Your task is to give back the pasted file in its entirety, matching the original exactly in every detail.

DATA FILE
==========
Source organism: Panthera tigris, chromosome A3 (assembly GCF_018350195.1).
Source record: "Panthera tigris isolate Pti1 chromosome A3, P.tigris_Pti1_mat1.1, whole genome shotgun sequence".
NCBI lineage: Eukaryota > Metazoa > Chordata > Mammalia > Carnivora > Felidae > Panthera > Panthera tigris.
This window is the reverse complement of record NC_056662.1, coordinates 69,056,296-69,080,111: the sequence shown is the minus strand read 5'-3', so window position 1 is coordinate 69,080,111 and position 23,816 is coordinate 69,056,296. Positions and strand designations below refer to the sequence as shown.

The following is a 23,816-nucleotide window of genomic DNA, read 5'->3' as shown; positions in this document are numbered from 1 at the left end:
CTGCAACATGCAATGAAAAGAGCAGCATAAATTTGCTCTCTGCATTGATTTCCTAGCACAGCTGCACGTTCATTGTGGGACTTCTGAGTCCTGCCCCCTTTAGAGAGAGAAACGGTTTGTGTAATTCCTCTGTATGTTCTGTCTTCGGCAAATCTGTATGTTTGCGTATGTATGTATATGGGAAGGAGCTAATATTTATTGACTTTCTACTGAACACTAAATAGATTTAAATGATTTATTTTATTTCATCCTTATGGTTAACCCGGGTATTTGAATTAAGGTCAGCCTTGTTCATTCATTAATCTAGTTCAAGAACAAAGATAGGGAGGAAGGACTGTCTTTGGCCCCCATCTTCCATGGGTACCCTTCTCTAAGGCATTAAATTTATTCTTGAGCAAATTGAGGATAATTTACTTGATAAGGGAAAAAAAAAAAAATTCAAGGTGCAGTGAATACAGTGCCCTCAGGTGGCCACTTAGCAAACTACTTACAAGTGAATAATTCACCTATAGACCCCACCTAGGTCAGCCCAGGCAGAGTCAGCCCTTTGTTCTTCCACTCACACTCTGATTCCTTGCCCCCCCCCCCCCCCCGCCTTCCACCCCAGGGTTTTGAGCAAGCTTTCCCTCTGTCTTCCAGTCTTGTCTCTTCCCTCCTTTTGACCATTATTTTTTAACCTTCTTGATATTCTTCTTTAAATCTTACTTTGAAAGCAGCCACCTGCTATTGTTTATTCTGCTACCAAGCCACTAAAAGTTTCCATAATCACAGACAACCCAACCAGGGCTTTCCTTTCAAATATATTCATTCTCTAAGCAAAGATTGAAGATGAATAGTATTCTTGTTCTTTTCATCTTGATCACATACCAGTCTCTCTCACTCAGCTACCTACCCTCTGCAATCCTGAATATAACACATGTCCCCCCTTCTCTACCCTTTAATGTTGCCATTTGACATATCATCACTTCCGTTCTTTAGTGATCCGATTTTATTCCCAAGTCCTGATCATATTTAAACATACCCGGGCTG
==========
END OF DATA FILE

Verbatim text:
Source organism: Panthera tigris, chromosome A3 (assembly GCF_018350195.1).
Source record: "Panthera tigris isolate Pti1 chromosome A3, P.tigris_Pti1_mat1.1, whole genome shotgun sequence".
NCBI lineage: Eukaryota > Metazoa > Chordata > Mammalia > Carnivora > Felidae > Panthera > Panthera tigris.
This window is the reverse complement of record NC_056662.1, coordinates 69,056,296-69,080,111: the sequence shown is the minus strand read 5'-3', so window position 1 is coordinate 69,080,111 and position 23,816 is coordinate 69,056,296. Positions and strand designations below refer to the sequence as shown.

The following is a 23,816-nucleotide window of genomic DNA, read 5'->3' as shown; positions in this document are numbered from 1 at the left end:
CTGCAACATGCAATGAAAAGAGCAGCATAAATTTGCTCTCTGCATTGATTTCCTAGCACAGCTGCACGTTCATTGTGGGACTTCTGAGTCCTGCCCCCTTTAGAGAGAGAAACGGTTTGTGTAATTCCTCTGTATGTTCTGTCTTCGGCAAATCTGTATGTTTGCGTATGTATGTATATGGGAAGGAGCTAATATTTATTGACTTTCTACTGAACACTAAATAGATTTAAATGATTTATTTTATTTCATCCTTATGGTTAACCCGGGTATTTGAATTAAGGTCAGCCTTGTTCATTCATTAATCTAGTTCAAGAACAAAGATAGGGAGGAAGGACTGTCTTTGGCCCCCATCTTCCATGGGTACCCTTCTCTAAGGCATTAAATTTATTCTTGAGCAAATTGAGGATAATTTACTTGATAAGGGAAAAAAAAAAAAATTCAAGGTGCAGTGAATACAGTGCCCTCAGGTGGCCACTTAGCAAACTACTTACAAGTGAATAATTCACCTATAGACCCCACCTAGGTCAGCCCAGGCAGAGTCAGCCCTTTGTTCTTCCACTCACACTCTGATTCCTTGCCCCCCCCCCCCCCCCGCCTTCCACCCCAGGGTTTTGAGCAAGCTTTCCCTCTGTCTTCCAGTCTTGTCTCTTCCCTCCTTTTGACCATTATTTTTTAACCTTCTTGATATTCTTCTTTAAATCTTACTTTGAAAGCAGCCACCTGCTATTGTTTATTCTGCTACCAAGCCACTAAAAGTTTCCATAATCACAGACAACCCAACCAGGGCTTTCCTTTCAAATATATTCATTCTCTAAGCAAAGATTGAAGATGAATAGTATTCTTGTTCTTTTCATCTTGATCACATACCAGTCTCTCTCACTCAGCTACCTACCCTCTGCAATCCTGAATATAACACATGTCCCCCCTTCTCTACCCTTTAATGTTGCCATTTGACATATCATCACTTCCGTTCTTTAGTGATCCGATTTTATTCCCAAGTCCTGATCATATTTAAACATACCCGGGCTG